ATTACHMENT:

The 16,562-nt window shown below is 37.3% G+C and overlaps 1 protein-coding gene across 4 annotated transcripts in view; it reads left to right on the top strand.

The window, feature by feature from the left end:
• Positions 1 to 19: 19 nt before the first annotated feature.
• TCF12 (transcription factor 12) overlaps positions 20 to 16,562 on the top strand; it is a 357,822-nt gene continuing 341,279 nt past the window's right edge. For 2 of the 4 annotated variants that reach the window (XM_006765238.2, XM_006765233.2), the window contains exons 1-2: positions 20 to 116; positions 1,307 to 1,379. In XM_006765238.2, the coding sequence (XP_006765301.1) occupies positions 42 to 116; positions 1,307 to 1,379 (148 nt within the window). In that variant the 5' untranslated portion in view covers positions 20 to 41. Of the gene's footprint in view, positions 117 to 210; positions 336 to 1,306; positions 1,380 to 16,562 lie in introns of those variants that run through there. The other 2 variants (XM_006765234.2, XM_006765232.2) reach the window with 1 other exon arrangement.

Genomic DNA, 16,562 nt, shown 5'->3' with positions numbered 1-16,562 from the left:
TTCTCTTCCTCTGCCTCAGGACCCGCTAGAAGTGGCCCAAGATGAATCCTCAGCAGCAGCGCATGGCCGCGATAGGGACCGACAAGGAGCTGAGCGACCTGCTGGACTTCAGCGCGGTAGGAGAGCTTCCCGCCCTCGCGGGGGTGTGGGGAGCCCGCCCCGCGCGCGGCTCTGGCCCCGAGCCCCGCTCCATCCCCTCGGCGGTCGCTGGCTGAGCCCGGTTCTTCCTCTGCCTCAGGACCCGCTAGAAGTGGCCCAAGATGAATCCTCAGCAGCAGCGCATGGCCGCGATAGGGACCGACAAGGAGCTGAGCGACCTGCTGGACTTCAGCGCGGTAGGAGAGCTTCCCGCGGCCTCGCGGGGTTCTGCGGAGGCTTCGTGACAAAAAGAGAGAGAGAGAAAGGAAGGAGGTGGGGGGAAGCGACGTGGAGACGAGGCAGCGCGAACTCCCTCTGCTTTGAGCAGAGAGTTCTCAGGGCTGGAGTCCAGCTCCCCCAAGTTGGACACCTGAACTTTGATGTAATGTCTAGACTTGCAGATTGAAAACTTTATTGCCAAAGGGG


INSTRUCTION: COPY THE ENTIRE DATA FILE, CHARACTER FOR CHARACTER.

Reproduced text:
The 16,562-nt window shown below is 37.3% G+C and overlaps 1 protein-coding gene across 4 annotated transcripts in view; it reads left to right on the top strand.

The window, feature by feature from the left end:
• Positions 1 to 19: 19 nt before the first annotated feature.
• TCF12 (transcription factor 12) overlaps positions 20 to 16,562 on the top strand; it is a 357,822-nt gene continuing 341,279 nt past the window's right edge. For 2 of the 4 annotated variants that reach the window (XM_006765238.2, XM_006765233.2), the window contains exons 1-2: positions 20 to 116; positions 1,307 to 1,379. In XM_006765238.2, the coding sequence (XP_006765301.1) occupies positions 42 to 116; positions 1,307 to 1,379 (148 nt within the window). In that variant the 5' untranslated portion in view covers positions 20 to 41. Of the gene's footprint in view, positions 117 to 210; positions 336 to 1,306; positions 1,380 to 16,562 lie in introns of those variants that run through there. The other 2 variants (XM_006765234.2, XM_006765232.2) reach the window with 1 other exon arrangement.

Genomic DNA, 16,562 nt, shown 5'->3' with positions numbered 1-16,562 from the left:
TTCTCTTCCTCTGCCTCAGGACCCGCTAGAAGTGGCCCAAGATGAATCCTCAGCAGCAGCGCATGGCCGCGATAGGGACCGACAAGGAGCTGAGCGACCTGCTGGACTTCAGCGCGGTAGGAGAGCTTCCCGCCCTCGCGGGGGTGTGGGGAGCCCGCCCCGCGCGCGGCTCTGGCCCCGAGCCCCGCTCCATCCCCTCGGCGGTCGCTGGCTGAGCCCGGTTCTTCCTCTGCCTCAGGACCCGCTAGAAGTGGCCCAAGATGAATCCTCAGCAGCAGCGCATGGCCGCGATAGGGACCGACAAGGAGCTGAGCGACCTGCTGGACTTCAGCGCGGTAGGAGAGCTTCCCGCGGCCTCGCGGGGTTCTGCGGAGGCTTCGTGACAAAAAGAGAGAGAGAGAAAGGAAGGAGGTGGGGGGAAGCGACGTGGAGACGAGGCAGCGCGAACTCCCTCTGCTTTGAGCAGAGAGTTCTCAGGGCTGGAGTCCAGCTCCCCCAAGTTGGACACCTGAACTTTGATGTAATGTCTAGACTTGCAGATTGAAAACTTTATTGCCAAAGGGG